Mr. Coleman lives in Charlottesville, Virginia, where he is currently at work on a book for Simon and Schuster about Angus Cameron, the renowned book editor (and “true Renaissance man”) who was blacklisted in the 1950s.
At Mother’s Request: A True Story of Money, Murder and Betrayal (Atheneum,1985; Pocket Books, 1986; currently out-of-print). This story_which I first reported on for CBS News and was later made into a miniseries, in which I had a cameo as myself_concerned the 1978 murder of a Utah millionaire by his 17-year-old grandson, a murder plotted by the boy’s own mother (daughter of the victim).
Exit the Rainmaker (Atheneum, 1989; Dell, 1990; InPrint.com, 1999). This story_again first reported by me on CBS News–dealt with the voluntary disappearance of Jay Carsey, a 47-year-old Maryland college president and pillar of the community, and the impact his act had on the people who left behind.
Long Way to Go: Black and White in America (Atlantic, 1997; Atlantic trade paper, 1998). This book, seven years in work, looked at race in America through the window of Milwaukee.
Untitled on Angus Cameron (Simon and Schuster, 2003). Cameron was a famous book editor and “Renaissance man” who was blacklisted during the 1950s. I first met him in 1975, when I began in book publishing at Knopf, and the book will be informed by that personal connection, a book that will include a little-known (if at all) connection between Marilyn Monroe and W.E.B. DuBois and the redoutable Canadian outlaws Didge Smith and Broomie Dougal. (At 93, Cameron is still very much alive.)
What my closest friends know, and I am willing to reveal, is this: had I been able to become a successful back-up singer for a Motown-type group, I never would have become a book editor, or a broadcast journalist, or a nonfiction author and teacher. Very few people, I would venture to say, have seen the original Temptations as many times as I have; somewhere I still have the ticket stubs to prove it. One of the greatest nights of my life was attending the WIBG spectacular in Philadelphia on a Friday in October of 1967. Knowing this about me is to know where I truly live.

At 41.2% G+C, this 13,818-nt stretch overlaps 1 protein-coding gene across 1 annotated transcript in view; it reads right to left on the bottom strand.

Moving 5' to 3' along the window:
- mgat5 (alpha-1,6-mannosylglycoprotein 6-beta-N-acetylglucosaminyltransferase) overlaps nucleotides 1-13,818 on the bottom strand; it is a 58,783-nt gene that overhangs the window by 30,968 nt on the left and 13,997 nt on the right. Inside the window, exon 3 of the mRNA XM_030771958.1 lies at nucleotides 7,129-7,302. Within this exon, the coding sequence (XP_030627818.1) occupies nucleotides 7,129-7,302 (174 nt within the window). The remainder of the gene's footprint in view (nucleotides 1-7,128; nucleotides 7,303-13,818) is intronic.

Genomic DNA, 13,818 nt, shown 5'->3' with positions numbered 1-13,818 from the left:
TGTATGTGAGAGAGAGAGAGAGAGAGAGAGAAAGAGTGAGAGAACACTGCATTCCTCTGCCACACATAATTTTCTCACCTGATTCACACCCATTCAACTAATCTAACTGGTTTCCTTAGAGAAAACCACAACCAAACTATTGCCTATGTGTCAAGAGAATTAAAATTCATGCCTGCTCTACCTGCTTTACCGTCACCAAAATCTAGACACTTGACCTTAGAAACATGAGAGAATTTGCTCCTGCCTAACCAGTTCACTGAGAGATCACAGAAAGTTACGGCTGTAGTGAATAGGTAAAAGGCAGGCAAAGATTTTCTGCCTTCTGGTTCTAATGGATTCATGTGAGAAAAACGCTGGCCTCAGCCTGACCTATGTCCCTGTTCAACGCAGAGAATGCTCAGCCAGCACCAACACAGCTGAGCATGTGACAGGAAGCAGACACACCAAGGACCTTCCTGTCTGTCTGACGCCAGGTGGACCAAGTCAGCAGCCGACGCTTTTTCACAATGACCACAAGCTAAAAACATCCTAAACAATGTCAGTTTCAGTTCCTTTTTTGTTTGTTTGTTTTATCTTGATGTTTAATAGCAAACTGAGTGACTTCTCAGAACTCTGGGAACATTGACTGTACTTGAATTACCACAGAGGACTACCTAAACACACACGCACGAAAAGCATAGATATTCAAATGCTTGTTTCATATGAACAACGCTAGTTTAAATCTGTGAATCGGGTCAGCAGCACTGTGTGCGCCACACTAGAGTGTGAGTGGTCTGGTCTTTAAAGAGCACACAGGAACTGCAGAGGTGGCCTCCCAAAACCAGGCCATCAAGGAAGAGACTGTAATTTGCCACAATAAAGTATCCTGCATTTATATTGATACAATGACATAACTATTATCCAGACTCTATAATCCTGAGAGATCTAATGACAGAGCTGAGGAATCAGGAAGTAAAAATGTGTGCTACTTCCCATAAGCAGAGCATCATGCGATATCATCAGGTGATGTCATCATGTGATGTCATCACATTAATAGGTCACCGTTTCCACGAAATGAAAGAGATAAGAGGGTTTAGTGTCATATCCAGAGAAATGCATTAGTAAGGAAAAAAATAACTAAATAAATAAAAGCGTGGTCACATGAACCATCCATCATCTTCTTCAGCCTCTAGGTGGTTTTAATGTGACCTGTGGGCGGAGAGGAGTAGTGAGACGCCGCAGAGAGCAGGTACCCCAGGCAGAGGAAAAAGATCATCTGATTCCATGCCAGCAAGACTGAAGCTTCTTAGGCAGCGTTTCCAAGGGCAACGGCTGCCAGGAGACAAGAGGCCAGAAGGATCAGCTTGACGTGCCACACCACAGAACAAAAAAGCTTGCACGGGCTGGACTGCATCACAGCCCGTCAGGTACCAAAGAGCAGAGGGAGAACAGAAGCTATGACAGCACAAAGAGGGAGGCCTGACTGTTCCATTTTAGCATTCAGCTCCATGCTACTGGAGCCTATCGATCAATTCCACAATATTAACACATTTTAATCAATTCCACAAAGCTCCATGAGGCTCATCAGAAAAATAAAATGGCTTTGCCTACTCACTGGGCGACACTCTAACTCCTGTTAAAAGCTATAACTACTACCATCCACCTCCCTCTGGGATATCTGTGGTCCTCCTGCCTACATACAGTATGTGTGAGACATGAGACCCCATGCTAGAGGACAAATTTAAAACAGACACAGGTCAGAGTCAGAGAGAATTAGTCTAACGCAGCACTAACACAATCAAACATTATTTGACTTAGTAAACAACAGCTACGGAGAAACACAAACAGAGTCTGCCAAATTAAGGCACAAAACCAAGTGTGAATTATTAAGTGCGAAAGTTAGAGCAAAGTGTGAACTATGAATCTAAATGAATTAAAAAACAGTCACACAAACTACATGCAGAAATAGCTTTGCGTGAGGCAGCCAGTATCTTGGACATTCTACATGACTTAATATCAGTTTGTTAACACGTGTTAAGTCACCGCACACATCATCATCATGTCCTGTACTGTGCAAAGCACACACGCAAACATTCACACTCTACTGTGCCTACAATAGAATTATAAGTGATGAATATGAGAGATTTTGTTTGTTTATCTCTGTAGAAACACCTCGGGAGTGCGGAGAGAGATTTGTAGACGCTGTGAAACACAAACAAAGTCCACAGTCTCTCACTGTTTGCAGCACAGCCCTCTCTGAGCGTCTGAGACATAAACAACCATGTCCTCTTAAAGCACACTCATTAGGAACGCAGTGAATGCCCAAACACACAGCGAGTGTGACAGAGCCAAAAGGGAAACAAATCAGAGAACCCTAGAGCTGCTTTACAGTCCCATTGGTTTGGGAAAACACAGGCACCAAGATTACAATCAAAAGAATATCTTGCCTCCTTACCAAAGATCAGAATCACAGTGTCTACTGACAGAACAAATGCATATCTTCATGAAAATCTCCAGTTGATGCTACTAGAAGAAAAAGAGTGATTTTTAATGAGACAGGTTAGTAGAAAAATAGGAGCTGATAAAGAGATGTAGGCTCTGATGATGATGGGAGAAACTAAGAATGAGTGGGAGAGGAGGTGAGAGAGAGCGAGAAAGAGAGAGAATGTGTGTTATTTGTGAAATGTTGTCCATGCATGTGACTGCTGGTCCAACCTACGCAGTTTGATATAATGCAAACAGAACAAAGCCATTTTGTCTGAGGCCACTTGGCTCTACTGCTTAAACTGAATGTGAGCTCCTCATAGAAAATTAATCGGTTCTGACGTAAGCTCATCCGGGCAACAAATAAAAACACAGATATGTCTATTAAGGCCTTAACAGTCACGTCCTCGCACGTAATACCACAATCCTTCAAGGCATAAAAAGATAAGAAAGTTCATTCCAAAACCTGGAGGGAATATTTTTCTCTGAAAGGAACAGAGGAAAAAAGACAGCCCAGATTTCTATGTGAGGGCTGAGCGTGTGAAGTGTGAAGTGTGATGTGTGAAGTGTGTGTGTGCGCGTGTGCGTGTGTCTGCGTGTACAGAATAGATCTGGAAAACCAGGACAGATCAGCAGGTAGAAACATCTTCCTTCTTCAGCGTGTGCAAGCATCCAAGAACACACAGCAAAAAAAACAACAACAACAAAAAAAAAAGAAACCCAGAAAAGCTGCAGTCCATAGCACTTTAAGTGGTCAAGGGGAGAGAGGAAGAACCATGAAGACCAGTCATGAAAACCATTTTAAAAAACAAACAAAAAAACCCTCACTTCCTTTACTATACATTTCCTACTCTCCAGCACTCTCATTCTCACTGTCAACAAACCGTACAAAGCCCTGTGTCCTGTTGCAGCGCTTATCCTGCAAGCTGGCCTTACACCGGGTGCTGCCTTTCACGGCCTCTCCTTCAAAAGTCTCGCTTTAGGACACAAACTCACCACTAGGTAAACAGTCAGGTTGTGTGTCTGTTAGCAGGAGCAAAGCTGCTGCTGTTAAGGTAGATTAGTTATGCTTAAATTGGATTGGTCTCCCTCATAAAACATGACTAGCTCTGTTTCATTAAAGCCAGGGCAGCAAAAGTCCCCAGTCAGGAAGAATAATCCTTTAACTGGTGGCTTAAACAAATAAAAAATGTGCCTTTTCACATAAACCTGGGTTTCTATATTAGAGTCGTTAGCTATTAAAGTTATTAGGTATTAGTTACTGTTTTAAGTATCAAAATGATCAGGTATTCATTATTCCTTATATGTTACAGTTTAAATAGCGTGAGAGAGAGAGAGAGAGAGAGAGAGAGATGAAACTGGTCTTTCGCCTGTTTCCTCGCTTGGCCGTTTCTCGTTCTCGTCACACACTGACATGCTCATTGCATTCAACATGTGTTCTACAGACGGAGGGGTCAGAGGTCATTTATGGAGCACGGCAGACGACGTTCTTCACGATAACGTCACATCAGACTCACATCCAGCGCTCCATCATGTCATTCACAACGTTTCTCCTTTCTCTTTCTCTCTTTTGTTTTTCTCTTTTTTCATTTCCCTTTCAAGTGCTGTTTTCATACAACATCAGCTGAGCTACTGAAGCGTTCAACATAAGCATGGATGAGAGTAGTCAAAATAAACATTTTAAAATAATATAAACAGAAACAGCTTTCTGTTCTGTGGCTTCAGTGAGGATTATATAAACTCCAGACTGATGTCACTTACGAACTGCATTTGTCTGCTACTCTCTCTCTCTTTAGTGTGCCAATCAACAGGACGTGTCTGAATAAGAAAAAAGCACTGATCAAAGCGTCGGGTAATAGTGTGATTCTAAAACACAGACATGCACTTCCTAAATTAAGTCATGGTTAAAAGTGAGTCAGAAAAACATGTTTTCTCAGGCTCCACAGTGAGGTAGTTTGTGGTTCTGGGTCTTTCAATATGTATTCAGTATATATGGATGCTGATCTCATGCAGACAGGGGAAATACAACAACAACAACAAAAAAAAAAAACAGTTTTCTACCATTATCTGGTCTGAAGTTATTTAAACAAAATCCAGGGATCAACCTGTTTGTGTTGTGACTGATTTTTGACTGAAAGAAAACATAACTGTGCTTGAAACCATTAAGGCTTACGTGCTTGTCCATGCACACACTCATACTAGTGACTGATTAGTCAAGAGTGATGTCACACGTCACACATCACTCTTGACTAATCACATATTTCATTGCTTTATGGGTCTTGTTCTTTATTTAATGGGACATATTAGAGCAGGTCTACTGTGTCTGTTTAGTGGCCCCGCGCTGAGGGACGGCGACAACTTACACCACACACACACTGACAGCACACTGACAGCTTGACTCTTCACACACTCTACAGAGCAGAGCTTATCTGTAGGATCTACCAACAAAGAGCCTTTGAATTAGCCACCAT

I used to write a great deal of poetry, still love to read it, and would single out Rilke, Auden, Yannis Ritsos, and Ian Hamilton as my favorite poets.
In fiction, Scott Spencer’s Endless Love is the only book that ever kept me housebound for days. I love John Cheever, loved Kent Haruf’s Plainsong, all of Ann Beattie’s work (even if she weren’t one of my closest friends and my daughter’s godmother), and think Lisa Zeidner’s Layover was very overlooked. And I have recently discovered Sebald: he is amazing.
In nonfiction, my influences have been Gay Talese, Tony Lukas, John McPhee, Tom Wolfe, and Joan Didion. Jonathan Raban is one of our great living writers. Shiva Naipaul died too young. Almost everything Nicholas Lemann writes is suffused with brilliance. All of them do their work with tremendous care and I will always admire and deeply respect that. I strive to do the same in mine. As long as people and the situations they find themselves in continue to hold my attention, I will continue to try and figure out the meaning of it all, always trying to shed light.